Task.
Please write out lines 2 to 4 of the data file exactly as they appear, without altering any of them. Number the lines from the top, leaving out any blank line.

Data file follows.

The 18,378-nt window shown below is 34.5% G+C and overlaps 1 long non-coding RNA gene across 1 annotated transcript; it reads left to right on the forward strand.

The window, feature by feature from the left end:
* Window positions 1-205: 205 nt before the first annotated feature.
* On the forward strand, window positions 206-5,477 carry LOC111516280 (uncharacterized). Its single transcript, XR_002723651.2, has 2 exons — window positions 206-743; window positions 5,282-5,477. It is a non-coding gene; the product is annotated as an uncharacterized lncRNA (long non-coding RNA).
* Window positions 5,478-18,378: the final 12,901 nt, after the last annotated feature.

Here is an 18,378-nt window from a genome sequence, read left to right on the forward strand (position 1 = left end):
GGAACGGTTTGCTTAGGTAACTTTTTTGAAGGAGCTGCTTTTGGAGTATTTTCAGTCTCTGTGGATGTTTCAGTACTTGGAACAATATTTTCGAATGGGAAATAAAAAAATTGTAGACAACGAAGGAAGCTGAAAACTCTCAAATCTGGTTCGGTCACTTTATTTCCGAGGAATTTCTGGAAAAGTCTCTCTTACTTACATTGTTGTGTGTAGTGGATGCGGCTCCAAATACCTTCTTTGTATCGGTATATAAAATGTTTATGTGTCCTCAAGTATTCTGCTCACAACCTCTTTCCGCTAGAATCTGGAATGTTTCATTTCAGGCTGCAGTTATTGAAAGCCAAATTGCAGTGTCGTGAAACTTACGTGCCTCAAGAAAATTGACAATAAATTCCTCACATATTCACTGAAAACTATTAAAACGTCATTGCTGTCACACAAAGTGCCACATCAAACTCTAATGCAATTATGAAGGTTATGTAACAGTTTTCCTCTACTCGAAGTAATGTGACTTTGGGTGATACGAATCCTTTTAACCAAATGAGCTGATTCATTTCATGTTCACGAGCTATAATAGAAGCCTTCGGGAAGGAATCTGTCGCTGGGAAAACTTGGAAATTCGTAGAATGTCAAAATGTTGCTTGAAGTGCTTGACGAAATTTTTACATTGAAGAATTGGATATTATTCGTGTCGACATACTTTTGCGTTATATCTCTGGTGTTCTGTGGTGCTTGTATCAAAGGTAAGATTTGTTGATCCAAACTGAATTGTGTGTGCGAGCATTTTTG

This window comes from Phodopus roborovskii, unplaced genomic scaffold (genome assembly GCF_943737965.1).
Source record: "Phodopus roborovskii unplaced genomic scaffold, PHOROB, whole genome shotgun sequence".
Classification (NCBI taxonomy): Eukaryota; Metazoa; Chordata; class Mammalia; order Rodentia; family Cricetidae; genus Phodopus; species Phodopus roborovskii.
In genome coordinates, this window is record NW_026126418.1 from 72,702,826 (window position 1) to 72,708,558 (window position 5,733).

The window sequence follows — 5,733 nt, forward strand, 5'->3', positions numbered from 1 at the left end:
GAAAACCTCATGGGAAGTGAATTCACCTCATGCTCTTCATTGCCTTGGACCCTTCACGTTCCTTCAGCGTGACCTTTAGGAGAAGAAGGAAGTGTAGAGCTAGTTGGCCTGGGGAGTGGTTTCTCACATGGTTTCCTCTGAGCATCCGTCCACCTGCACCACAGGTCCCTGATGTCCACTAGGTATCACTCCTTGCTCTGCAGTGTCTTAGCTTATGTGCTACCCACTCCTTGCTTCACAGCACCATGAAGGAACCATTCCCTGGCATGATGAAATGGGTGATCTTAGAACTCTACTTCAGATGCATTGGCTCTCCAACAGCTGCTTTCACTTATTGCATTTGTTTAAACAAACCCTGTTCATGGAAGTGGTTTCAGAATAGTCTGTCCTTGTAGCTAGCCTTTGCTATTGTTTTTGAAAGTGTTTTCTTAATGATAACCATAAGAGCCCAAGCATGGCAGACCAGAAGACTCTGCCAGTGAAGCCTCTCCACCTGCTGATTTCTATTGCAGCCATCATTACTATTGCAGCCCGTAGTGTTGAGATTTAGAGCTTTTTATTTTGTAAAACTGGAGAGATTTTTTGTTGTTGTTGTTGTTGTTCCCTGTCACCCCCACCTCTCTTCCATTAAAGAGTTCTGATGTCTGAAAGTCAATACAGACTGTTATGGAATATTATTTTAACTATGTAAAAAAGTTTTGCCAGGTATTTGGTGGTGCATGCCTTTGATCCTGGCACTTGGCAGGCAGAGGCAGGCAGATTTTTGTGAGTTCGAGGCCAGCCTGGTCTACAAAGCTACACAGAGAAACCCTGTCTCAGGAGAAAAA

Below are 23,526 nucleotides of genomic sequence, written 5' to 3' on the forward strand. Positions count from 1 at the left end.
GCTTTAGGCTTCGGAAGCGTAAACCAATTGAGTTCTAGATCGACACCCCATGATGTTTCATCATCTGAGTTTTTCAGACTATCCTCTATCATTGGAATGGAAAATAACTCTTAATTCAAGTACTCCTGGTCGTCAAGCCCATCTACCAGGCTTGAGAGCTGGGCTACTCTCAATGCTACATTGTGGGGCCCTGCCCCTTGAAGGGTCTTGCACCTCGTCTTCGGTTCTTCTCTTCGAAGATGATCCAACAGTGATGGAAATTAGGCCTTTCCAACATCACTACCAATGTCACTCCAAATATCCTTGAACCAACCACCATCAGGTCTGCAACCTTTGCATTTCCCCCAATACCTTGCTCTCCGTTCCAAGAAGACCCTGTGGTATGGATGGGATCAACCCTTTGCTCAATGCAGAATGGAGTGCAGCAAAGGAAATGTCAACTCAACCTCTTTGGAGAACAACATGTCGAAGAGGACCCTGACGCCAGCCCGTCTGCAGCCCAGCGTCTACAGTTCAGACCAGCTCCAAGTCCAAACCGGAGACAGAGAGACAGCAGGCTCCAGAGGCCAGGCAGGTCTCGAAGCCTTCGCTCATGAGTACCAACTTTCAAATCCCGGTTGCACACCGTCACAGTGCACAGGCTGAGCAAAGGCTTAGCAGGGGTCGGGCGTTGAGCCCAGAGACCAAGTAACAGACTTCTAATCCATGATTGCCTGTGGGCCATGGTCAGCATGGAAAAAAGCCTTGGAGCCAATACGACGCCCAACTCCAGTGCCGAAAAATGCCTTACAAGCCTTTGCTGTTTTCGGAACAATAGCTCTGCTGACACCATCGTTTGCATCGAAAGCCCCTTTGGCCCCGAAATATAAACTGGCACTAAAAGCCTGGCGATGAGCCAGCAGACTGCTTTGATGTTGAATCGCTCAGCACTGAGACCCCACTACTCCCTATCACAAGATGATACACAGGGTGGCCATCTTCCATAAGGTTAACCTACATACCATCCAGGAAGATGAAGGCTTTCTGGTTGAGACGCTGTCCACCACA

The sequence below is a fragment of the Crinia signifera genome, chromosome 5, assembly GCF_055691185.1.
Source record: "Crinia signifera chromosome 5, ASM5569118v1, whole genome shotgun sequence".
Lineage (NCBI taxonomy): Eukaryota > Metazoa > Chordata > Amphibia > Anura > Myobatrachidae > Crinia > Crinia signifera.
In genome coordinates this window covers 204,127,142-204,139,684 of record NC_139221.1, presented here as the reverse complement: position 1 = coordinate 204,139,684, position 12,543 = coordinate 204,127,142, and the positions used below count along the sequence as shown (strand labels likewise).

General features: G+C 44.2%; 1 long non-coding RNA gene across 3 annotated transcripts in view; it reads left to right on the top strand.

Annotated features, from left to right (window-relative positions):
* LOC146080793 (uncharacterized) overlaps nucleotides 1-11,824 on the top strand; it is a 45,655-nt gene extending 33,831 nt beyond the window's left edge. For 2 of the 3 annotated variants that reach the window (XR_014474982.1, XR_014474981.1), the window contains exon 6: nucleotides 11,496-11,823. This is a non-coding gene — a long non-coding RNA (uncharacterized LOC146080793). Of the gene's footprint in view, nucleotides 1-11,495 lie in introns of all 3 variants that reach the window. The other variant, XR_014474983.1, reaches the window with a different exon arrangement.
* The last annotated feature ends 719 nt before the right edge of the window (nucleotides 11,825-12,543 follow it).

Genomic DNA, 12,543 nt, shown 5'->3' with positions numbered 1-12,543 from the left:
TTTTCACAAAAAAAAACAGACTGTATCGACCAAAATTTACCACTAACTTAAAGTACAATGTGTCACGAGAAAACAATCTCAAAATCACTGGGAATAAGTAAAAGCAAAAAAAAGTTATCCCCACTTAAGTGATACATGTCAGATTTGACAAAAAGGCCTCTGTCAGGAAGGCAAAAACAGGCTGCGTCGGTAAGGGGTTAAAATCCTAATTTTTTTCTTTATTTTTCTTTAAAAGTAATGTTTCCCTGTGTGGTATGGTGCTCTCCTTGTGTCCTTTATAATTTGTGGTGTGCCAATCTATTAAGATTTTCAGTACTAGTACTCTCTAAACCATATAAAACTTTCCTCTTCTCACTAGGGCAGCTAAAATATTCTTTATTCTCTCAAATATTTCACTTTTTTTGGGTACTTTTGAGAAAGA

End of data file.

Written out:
The window, feature by feature from the left end:
* Window positions 1-205: 205 nt before the first annotated feature.
* On the forward strand, window positions 206-5,477 carry LOC111516280 (uncharacterized). Its single transcript, XR_002723651.2, has 2 exons — window positions 206-743; window positions 5,282-5,477. It is a non-coding gene; the product is annotated as an uncharacterized lncRNA (long non-coding RNA).